Maintaining a free ecosystem within the Internet of Things is crucial to the survival of our freedom as individuals, and society as a whole.
We’ve all run into the headache of interoperability between devices. A program that runs on your personal MacBook won’t run on your Windows PC at work, and suddenly you’re the unwitting participant of a corporate stare-down that you’d probably rather avoid. This is known as vendor lock-in, and for most of us it’s the norm.
But could you imagine if certain websites would only open for MacBook users? What if certain Internet service providers only let Playstation consoles connect to the Internet? People wouldn’t allow it, and there are organizations dedicated to keeping that from happening. As we build out the Internet of Things by bringing more and more devices, objects and pieces of infrastructure online, it’s important to hold developers and manufactures to these same expectations of open source access.
For the web we know and love today, an organization called the World Wide Web Consortium is dedicated to ensuring that certain standards for web development are maintained so that all sites and services play well together. Now that the Internet of Things has become a reality, two similar organizations have been created. The Industrial Internet Consortium (IIC) and the AllSeen Alliance were both founded with the aim of bringing increased interoperability and standard development practices to the industry. These groups will include corporations, governments and members of academia who will collaborate on making the Internet of Things a global reality. As quoted in an article on gizmag.com, U.S. Secretary of Commerce Penny Pritzker explains why the Obama Administration is excited to participate:
“By linking physical objects to the full power of cyberspace, the Industrial Internet promises to dramatically reshape how people interact with technology. The Administration looks forward to working with public-private collaborations like the new IIC to turn innovative Industrial Internet products and systems into new jobs in smart manufacturing, health care, transportation and other areas.”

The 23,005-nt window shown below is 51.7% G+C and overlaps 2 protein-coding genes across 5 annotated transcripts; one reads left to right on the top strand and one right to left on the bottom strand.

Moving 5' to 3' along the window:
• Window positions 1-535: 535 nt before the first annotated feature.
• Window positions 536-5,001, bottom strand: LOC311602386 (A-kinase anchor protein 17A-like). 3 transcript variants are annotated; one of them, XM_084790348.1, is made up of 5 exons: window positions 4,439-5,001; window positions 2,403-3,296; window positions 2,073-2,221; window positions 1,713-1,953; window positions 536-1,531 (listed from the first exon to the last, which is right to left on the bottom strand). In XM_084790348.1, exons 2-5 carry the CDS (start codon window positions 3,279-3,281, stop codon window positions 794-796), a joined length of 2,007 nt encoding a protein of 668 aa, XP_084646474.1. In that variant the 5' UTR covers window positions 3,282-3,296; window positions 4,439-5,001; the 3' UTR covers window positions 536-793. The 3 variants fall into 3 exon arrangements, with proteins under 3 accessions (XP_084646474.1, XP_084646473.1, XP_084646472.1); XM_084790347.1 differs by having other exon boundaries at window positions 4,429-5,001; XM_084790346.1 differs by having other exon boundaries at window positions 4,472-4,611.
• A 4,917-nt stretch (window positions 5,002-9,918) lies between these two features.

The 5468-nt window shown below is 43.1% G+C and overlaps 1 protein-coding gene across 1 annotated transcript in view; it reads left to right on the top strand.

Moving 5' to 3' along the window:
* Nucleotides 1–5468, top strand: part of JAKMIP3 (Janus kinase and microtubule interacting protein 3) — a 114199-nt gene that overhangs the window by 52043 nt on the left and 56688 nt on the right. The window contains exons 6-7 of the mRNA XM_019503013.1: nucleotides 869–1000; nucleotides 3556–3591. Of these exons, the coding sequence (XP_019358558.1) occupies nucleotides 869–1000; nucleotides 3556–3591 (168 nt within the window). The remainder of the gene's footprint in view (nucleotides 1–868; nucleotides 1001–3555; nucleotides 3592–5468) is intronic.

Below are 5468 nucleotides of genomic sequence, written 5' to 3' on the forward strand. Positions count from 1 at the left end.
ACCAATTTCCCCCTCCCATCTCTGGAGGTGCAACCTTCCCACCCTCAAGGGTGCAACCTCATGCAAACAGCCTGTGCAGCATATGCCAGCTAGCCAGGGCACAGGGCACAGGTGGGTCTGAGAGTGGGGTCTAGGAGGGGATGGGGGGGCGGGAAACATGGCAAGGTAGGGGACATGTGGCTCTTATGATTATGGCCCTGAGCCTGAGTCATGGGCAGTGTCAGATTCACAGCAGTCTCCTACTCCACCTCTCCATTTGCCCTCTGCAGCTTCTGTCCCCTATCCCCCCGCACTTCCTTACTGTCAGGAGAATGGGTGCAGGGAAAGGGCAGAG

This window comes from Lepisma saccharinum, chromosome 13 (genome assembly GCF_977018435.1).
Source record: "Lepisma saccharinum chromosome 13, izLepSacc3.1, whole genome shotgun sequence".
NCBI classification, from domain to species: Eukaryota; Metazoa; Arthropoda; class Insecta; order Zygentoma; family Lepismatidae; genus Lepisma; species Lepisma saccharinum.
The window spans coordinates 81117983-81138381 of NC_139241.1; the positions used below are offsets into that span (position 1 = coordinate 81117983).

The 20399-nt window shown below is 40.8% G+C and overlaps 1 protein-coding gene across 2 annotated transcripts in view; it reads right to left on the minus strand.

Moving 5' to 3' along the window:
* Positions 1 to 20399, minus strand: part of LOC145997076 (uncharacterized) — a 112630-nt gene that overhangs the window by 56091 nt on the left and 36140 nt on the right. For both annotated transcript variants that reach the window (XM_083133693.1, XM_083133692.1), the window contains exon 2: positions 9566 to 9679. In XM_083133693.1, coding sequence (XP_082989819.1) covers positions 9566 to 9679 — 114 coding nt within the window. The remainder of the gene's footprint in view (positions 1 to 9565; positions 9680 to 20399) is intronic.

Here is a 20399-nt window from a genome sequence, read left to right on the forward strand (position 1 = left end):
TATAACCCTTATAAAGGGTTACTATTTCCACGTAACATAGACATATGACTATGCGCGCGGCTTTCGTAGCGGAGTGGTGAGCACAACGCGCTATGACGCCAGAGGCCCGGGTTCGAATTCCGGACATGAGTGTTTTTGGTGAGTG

In more developed areas of the world, technological and social innovations like these have no problems gaining momentum, but what about in rural places with little to no Internet access? How can the Internet of Things exist without the Internet? It can’t, but there are plenty of initiatives in place that hope to bridge that gap. Both Facebook and Google are currently working on projects to beam connectivity down from the sky. In the meantime, a Kenyan non-profit called Ushahidi has taken a ground-based approach. Crowdfunded on Kickstarter, Ushahidi’s BRCK is a super-durable box that provides connectivity to multiple networks, serves as a local hub for devices, has 4GB of onboard storage, and it stores backup power for a quick charge or in case of a blackout. Even where there’s no established electrical grid, BRCK can be hooked up to any sort of generator so that you can plug in a GSM SIM card and get online. This sort of access is what Hal Varian, chief economist at Google, was talking about when he told the Pew Research Internet Project that: